Job candidates that are either too fat or too thin may have a more a difficult time getting hired than those in the middle weight ranges according to a study by Swami, et al. reported in the most recent issue of the Journal of Applied Social Psychology.
Weighting in line
The authors found that when men were asked to rate a variety of female pictures for either a management position or for providing help (N=30 and 28, respectively), they were less likely to hire or help women with body mass indices (BMI) over 30 or under 15. Those with a slender body (BMI = 19-20) were most likely to be hired or helped. This shouldn't be surprising, given that studies have consistently linked physical attributes, including weight, with employment decisions, but it's certainly a reminder to watch your biases when evaluating candidates!
In another article, Truxillo et al. found a relationship between cognitive ability and the ability to accurately judge one's performance on an employment test. Using a video-based situational judgment test of customer service skills, the authors found that those with high cognitive ability were able to predict their performance while those with low cognitive ability were not. Practical implications? Providing thorough test feedback may be particularly important for candidates lower in cognitive ability as they may be more likely to be surprised (and dismayed) by the results. This means providing information prior to the test as well as afterward (e.g., how it was developed, how it is scored, how you can improve your performance).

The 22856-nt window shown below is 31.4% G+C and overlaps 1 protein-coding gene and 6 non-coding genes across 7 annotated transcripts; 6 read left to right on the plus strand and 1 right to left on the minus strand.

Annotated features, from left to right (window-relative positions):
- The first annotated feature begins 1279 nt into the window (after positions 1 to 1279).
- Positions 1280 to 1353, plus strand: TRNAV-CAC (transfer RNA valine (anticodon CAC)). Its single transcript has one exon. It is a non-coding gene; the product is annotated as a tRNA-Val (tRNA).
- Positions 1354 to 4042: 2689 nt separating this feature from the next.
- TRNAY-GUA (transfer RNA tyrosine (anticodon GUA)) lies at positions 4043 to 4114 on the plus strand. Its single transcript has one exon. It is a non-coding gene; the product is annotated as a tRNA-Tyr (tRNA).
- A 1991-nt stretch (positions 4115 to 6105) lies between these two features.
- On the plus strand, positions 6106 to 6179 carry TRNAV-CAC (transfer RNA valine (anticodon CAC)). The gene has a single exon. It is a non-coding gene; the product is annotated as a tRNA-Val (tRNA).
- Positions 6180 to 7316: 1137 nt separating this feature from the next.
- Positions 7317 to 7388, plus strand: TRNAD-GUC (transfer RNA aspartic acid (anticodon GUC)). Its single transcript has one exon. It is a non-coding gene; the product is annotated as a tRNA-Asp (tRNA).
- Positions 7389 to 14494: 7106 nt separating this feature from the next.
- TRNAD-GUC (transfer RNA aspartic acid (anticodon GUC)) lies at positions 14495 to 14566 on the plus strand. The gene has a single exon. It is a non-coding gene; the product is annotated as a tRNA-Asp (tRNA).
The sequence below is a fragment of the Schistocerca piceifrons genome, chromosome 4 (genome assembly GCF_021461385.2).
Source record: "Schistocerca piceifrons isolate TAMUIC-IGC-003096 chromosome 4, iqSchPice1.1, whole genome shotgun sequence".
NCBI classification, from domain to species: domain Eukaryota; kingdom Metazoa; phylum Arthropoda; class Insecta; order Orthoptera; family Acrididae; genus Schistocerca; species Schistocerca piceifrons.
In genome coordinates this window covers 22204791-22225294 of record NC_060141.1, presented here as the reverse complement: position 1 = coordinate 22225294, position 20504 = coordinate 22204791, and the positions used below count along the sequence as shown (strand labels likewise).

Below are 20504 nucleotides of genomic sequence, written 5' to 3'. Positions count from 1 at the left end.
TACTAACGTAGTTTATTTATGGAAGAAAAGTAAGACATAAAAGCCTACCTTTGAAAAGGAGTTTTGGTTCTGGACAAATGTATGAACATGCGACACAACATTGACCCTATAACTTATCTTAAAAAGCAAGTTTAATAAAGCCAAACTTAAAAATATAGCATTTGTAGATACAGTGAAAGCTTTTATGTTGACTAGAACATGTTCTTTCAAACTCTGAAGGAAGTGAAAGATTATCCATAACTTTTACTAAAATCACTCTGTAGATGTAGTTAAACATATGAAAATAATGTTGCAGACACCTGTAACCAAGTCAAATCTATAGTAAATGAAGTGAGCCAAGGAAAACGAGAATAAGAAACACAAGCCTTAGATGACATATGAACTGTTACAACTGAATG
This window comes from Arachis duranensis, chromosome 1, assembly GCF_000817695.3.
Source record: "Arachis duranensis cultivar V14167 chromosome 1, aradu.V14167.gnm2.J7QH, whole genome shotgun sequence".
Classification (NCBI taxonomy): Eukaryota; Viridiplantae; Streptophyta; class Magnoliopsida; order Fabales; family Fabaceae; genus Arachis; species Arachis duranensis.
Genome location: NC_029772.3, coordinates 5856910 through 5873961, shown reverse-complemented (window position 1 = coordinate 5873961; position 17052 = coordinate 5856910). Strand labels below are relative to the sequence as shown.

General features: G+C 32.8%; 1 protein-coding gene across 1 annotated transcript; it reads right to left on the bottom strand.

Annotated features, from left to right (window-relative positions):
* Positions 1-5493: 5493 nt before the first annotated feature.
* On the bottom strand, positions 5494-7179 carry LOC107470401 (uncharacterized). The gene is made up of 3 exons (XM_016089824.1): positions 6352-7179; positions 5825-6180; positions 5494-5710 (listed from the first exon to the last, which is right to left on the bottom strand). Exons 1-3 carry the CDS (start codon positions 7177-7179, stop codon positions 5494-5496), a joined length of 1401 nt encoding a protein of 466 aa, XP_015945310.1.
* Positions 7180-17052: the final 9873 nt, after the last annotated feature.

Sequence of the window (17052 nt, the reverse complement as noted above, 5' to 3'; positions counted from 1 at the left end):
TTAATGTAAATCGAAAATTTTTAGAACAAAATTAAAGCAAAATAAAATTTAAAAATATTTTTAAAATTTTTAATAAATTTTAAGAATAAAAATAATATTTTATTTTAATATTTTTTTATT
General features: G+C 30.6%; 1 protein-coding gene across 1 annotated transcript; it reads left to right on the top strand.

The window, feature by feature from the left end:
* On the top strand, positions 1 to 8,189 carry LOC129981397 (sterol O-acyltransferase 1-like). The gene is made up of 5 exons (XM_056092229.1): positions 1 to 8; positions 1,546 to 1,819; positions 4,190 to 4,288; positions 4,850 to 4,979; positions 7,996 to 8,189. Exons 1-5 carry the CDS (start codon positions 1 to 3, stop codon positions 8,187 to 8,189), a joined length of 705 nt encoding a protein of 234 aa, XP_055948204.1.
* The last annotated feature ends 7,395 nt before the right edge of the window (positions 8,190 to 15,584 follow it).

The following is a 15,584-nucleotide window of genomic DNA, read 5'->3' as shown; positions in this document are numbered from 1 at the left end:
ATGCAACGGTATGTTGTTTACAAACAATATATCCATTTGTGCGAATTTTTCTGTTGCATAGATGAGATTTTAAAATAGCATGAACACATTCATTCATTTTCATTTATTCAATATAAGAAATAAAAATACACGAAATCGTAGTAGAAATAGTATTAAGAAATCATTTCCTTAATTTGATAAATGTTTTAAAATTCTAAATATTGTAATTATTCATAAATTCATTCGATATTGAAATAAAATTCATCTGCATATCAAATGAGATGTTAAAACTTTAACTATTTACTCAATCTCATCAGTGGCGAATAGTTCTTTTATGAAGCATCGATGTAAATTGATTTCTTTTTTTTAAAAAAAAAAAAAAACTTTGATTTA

In a third study, Johnson, et al. found gender and ethnic group differences in how IT careers are perceived as well as in self-efficacy related to IT. Using data from 159 African- and 98 Anglo-Americans, the authors found that African American men reported higher levels of IT self-efficacy than all other groups, whereas Anglo women reported the lowest levels. In addition, Anglos had more negative stereotypes of IT professionals than did African Americans. This study had a small sample size, but the implication is that how people see their own ability related to an occupation, as well as how they perceive those in it, influences their career choices. This will in turn impact your applicant demographics as well as your recruiting success.
There are some other interesting reads in here, including:
When emotional displays of leaders may increase follower performance
How to give performance feedback
Self-perceptions of ethical behavior